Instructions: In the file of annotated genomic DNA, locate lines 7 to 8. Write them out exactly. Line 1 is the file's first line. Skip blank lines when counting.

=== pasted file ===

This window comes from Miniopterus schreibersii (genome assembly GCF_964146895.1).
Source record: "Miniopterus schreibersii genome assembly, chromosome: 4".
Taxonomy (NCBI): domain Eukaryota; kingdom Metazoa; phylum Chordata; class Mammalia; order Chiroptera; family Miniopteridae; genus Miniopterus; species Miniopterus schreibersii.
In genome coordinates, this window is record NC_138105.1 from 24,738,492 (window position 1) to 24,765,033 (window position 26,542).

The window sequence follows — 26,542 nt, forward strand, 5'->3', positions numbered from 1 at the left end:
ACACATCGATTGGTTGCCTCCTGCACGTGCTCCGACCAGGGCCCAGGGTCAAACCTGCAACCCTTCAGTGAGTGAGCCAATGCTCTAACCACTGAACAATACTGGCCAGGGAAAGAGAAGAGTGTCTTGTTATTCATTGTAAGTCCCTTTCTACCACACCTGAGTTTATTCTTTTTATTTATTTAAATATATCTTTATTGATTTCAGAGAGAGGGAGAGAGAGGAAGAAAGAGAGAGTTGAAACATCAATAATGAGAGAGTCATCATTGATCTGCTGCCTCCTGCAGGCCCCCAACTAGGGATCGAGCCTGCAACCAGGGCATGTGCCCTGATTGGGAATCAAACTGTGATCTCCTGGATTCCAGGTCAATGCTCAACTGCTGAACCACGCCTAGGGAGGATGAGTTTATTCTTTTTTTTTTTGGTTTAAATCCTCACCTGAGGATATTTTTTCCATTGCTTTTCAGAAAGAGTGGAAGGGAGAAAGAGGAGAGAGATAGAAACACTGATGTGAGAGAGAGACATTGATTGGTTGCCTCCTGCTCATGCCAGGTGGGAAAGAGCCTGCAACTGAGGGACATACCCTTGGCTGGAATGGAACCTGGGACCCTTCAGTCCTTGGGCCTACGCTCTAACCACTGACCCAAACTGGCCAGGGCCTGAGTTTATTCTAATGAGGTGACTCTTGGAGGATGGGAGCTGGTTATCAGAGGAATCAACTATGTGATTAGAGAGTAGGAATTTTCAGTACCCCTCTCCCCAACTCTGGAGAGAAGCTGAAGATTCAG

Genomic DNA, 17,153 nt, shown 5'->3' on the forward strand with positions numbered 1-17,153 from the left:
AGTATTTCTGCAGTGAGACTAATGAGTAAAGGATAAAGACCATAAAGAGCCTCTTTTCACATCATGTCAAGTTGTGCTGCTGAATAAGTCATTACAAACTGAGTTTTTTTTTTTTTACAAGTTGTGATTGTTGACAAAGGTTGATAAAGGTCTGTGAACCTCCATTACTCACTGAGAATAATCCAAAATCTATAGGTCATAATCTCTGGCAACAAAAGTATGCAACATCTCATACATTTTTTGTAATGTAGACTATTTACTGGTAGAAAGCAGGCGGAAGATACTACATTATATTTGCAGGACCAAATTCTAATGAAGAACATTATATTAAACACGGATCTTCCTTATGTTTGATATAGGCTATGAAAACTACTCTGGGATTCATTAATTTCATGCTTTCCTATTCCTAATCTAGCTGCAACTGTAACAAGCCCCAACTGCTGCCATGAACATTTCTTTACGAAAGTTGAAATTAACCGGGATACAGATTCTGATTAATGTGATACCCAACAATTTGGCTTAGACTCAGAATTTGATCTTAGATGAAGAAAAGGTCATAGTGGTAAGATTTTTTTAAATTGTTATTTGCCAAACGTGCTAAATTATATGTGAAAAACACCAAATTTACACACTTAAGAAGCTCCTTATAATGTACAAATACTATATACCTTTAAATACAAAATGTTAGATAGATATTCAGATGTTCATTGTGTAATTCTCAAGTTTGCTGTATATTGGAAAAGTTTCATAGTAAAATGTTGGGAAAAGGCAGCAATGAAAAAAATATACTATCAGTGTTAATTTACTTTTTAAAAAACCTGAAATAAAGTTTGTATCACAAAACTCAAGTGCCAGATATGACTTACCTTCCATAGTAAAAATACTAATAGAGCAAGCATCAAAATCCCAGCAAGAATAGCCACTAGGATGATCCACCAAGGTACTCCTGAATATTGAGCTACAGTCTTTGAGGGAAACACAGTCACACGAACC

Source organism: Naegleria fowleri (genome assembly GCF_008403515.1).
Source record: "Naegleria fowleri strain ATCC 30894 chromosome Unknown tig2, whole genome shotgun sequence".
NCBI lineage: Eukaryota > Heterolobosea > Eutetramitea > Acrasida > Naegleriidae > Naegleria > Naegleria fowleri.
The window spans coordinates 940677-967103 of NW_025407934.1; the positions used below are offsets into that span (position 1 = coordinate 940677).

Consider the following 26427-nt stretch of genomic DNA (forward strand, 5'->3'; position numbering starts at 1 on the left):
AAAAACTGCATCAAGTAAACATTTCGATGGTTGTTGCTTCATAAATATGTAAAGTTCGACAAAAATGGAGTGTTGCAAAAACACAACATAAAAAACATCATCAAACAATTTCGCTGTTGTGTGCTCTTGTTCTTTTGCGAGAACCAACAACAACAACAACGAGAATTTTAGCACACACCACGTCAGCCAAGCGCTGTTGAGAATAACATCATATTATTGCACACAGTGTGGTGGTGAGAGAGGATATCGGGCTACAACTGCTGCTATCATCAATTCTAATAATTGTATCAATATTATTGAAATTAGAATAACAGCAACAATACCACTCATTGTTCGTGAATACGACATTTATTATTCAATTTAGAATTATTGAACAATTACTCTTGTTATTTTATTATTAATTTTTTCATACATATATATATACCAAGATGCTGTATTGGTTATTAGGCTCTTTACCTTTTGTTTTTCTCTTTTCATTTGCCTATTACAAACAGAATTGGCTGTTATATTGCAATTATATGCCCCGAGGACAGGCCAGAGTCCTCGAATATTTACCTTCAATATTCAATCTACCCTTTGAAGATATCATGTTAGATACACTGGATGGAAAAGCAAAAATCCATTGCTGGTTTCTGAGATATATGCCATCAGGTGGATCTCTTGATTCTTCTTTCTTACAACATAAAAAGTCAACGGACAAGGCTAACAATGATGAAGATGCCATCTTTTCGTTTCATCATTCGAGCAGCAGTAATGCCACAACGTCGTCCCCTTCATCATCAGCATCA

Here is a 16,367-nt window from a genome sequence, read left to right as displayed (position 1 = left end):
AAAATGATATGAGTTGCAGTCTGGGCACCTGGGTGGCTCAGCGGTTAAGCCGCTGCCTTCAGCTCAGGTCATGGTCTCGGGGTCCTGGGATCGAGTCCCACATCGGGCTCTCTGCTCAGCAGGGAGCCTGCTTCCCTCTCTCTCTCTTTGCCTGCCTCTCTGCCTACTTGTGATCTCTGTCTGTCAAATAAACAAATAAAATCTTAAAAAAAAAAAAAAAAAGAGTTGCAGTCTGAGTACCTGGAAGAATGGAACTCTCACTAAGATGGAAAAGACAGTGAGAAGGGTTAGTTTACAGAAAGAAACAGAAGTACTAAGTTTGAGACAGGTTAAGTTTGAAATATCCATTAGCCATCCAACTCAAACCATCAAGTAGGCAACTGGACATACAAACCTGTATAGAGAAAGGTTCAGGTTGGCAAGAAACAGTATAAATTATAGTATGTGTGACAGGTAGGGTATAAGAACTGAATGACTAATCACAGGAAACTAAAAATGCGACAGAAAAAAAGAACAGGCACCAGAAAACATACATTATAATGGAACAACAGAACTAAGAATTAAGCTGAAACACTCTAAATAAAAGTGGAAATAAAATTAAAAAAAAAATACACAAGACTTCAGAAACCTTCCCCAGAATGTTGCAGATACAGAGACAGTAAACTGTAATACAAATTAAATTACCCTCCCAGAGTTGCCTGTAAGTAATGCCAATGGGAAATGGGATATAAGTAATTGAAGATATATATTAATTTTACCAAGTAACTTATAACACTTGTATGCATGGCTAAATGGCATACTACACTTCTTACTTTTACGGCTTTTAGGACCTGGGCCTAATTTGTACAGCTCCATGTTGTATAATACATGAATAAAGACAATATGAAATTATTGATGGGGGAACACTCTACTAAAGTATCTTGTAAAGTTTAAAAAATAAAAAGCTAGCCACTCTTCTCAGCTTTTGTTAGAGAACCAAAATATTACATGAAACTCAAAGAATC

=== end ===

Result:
Genomic DNA, 17,153 nt, shown 5'->3' on the forward strand with positions numbered 1-17,153 from the left:
AGTATTTCTGCAGTGAGACTAATGAGTAAAGGATAAAGACCATAAAGAGCCTCTTTTCACATCATGTCAAGTTGTGCTGCTGAATAAGTCATTACAAACTGAGTTTTTTTTTTTTTACAAGTTGTGATTGTTGACAAAGGTTGATAAAGGTCTGTGAACCTCCATTACTCACTGAGAATAATCCAAAATCTATAGGTCATAATCTCTGGCAACAAAAGTATGCAACATCTCATACATTTTTTGTAATGTAGACTATTTACTGGTAGAAAGCAGGCGGAAGATACTACATTATATTTGCAGGACCAAATTCTAATGAAGAACATTATATTAAACACGGATCTTCCTTATGTTTGATATAGGCTATGAAAACTACTCTGGGATTCATTAATTTCATGCTTTCCTATTCCTAATCTAGCTGCAACTGTAACAAGCCCCAACTGCTGCCATGAACATTTCTTTACGAAAGTTGAAATTAACCGGGATACAGATTCTGATTAATGTGATACCCAACAATTTGGCTTAGACTCAGAATTTGATCTTAGATGAAGAAAAGGTCATAGTGGTAAGATTTTTTTAAATTGTTATTTGCCAAACGTGCTAAATTATATGTGAAAAACACCAAATTTACACACTTAAGAAGCTCCTTATAATGTACAAATACTATATACCTTTAAATACAAAATGTTAGATAGATATTCAGATGTTCATTGTGTAATTCTCAAGTTTGCTGTATATTGGAAAAGTTTCATAGTAAAATGTTGGGAAAAGGCAGCAATGAAAAAAATATACTATCAGTGTTAATTTACTTTTTAAAAAACCTGAAATAAAGTTTGTATCACAAAACTCAAGTGCCAGATATGACTTACCTTCCATAGTAAAAATACTAATAGAGCAAGCATCAAAATCCCAGCAAGAATAGCCACTAGGATGATCCACCAAGGTACTCCTGAATATTGAGCTACAGTCTTTGAGGGAAACACAGTCACACGAACC